Scotland’s agriculture sector underpins Scotland’s high performing food and drink industry, is at the heart of our rural communities, and provides benefits to wider society. SEFARI provides the research needed for Scotland to improve the efficiency of good food production whilst protecting the environment, rural communities and animal welfare. This is done through developing tools (for example on disease control, welfare and genetics), research, and the capability to think about agriculture in a wider context. We also work with farmers and growers, processors, food companies, health professionals, nutritionists, and economists to find ways to put our research into practice.
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1 May 2019
The Soil Survey of Scotland shows that large areas of Scotland have acidic soils. Soils with a pH less than 5.6 inhibit root growth, which can reduce crop yields.
6 Mar 2019
This case study will summarise ongoing research on Teladorsagia circumcincta, one of the most common and economically important endemic parasites to control in sheep in the UK.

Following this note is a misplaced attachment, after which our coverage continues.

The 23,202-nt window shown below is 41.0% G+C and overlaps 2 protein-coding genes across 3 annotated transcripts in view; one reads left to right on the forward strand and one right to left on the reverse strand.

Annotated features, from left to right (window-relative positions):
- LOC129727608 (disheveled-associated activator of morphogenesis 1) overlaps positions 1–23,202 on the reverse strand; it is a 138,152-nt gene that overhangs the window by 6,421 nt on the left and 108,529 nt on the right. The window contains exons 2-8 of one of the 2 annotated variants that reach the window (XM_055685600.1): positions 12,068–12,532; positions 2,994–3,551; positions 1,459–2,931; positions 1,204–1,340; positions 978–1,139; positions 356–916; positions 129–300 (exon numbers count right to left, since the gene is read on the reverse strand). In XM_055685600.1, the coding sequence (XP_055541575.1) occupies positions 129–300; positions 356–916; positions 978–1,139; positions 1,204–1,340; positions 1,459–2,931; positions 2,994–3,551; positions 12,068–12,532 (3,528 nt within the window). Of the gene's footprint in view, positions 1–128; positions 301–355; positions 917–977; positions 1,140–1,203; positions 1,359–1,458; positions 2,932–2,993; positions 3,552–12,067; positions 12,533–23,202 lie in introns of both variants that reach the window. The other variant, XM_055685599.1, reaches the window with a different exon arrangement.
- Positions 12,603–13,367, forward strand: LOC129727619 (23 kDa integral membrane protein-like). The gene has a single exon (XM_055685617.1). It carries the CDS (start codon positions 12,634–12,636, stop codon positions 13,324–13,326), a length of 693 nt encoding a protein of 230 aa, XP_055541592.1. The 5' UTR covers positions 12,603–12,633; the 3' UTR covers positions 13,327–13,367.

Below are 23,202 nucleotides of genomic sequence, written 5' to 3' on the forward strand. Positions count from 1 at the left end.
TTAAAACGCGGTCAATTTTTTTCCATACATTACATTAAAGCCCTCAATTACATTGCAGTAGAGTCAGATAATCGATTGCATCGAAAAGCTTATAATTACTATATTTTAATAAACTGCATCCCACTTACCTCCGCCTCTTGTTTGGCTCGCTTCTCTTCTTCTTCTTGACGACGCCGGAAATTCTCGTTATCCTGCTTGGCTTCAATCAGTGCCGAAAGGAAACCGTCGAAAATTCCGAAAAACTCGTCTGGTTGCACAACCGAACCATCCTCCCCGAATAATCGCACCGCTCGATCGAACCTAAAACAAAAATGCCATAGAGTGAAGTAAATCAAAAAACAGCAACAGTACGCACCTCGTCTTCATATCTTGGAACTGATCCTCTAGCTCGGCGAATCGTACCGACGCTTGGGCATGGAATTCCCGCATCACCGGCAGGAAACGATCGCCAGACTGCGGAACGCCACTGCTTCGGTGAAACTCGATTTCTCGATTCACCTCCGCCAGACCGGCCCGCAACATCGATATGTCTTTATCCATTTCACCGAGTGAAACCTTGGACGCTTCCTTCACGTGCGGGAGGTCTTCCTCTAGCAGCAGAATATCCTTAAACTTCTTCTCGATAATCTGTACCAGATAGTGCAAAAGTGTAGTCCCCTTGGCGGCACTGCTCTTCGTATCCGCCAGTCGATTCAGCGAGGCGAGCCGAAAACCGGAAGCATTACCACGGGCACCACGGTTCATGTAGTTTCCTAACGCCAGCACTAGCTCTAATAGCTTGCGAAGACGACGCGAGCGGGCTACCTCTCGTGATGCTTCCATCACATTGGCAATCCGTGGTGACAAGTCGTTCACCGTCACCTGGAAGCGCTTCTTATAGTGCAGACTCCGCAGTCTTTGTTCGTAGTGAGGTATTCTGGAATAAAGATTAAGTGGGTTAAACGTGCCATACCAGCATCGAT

28 Jan 2019
Beef production is very important for Scotland's economy (economic output of £851 million in 2017) and for providing the high quality and iconic, ‘Scotch Beef’ brand.
5 Nov 2018
SEFARI scientists, in collaboration with other research partners, provide evidence which informs the Scottish Government about the economic consequences of animal diseases.
14 Aug 2018
We have created a state-of-the-art, and free to download, desktop app to provide climate change risk assessments for crops pests and diseases in the UK that anyone can use.
22 Oct 2021 - 11:44
In this blog, we investigate how farmers interact on the online platform Twitter, with the aim of helping scientists to better facilitate mutual learning and support good farm practice.
15 May 2021 - 10:15
The farming community are under pressure to not only produce more food and remain profitable but also for their practices to be more sustainable. Despite these pressures, the farming community is experimenting, adapting and sharing their findings.
12 May 2021 - 12:22
Agriculture bears the brunt of having to reliably supply food, ensure its own economic viability, while complying with environmental concerns. Farming comes under a lot of pressure to deliver produce, despite unfavourable climatic variation, changes in pest behaviour and the control of invasive plants.